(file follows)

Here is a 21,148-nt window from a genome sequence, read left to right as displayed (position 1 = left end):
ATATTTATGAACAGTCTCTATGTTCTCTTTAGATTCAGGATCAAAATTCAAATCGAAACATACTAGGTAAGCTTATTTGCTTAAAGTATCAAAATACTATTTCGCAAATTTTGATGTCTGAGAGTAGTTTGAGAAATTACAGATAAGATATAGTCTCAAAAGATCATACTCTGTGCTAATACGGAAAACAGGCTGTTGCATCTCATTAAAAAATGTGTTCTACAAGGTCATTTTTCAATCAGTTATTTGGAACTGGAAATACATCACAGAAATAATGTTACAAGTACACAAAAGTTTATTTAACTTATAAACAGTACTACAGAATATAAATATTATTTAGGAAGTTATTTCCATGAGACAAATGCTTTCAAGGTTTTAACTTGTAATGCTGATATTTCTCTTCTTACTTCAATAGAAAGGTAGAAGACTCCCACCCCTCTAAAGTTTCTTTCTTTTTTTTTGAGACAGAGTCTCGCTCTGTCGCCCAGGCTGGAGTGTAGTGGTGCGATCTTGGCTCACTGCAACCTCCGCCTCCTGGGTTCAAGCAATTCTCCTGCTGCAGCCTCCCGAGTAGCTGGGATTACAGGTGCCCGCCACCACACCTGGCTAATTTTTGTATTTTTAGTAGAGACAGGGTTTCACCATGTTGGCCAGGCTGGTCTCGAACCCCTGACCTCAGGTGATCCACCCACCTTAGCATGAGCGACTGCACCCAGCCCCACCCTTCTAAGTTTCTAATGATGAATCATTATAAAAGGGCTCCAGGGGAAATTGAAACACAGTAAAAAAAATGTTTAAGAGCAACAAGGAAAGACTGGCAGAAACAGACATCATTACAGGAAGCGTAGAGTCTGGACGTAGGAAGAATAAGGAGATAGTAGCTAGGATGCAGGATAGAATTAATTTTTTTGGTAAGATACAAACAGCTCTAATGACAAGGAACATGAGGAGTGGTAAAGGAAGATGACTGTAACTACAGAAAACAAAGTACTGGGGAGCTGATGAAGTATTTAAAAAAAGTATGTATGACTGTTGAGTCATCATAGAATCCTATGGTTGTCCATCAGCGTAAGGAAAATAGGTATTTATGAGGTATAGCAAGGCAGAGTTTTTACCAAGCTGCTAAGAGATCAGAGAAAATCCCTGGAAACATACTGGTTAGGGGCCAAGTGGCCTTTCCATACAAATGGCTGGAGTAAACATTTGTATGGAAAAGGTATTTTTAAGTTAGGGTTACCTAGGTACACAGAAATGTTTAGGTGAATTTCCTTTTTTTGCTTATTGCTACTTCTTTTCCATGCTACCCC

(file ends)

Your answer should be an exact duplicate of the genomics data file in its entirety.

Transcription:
Here is a 21,148-nt window from a genome sequence, read left to right as displayed (position 1 = left end):
ATATTTATGAACAGTCTCTATGTTCTCTTTAGATTCAGGATCAAAATTCAAATCGAAACATACTAGGTAAGCTTATTTGCTTAAAGTATCAAAATACTATTTCGCAAATTTTGATGTCTGAGAGTAGTTTGAGAAATTACAGATAAGATATAGTCTCAAAAGATCATACTCTGTGCTAATACGGAAAACAGGCTGTTGCATCTCATTAAAAAATGTGTTCTACAAGGTCATTTTTCAATCAGTTATTTGGAACTGGAAATACATCACAGAAATAATGTTACAAGTACACAAAAGTTTATTTAACTTATAAACAGTACTACAGAATATAAATATTATTTAGGAAGTTATTTCCATGAGACAAATGCTTTCAAGGTTTTAACTTGTAATGCTGATATTTCTCTTCTTACTTCAATAGAAAGGTAGAAGACTCCCACCCCTCTAAAGTTTCTTTCTTTTTTTTTGAGACAGAGTCTCGCTCTGTCGCCCAGGCTGGAGTGTAGTGGTGCGATCTTGGCTCACTGCAACCTCCGCCTCCTGGGTTCAAGCAATTCTCCTGCTGCAGCCTCCCGAGTAGCTGGGATTACAGGTGCCCGCCACCACACCTGGCTAATTTTTGTATTTTTAGTAGAGACAGGGTTTCACCATGTTGGCCAGGCTGGTCTCGAACCCCTGACCTCAGGTGATCCACCCACCTTAGCATGAGCGACTGCACCCAGCCCCACCCTTCTAAGTTTCTAATGATGAATCATTATAAAAGGGCTCCAGGGGAAATTGAAACACAGTAAAAAAAATGTTTAAGAGCAACAAGGAAAGACTGGCAGAAACAGACATCATTACAGGAAGCGTAGAGTCTGGACGTAGGAAGAATAAGGAGATAGTAGCTAGGATGCAGGATAGAATTAATTTTTTTGGTAAGATACAAACAGCTCTAATGACAAGGAACATGAGGAGTGGTAAAGGAAGATGACTGTAACTACAGAAAACAAAGTACTGGGGAGCTGATGAAGTATTTAAAAAAAGTATGTATGACTGTTGAGTCATCATAGAATCCTATGGTTGTCCATCAGCGTAAGGAAAATAGGTATTTATGAGGTATAGCAAGGCAGAGTTTTTACCAAGCTGCTAAGAGATCAGAGAAAATCCCTGGAAACATACTGGTTAGGGGCCAAGTGGCCTTTCCATACAAATGGCTGGAGTAAACATTTGTATGGAAAAGGTATTTTTAAGTTAGGGTTACCTAGGTACACAGAAATGTTTAGGTGAATTTCCTTTTTTTGCTTATTGCTACTTCTTTTCCATGCTACCCC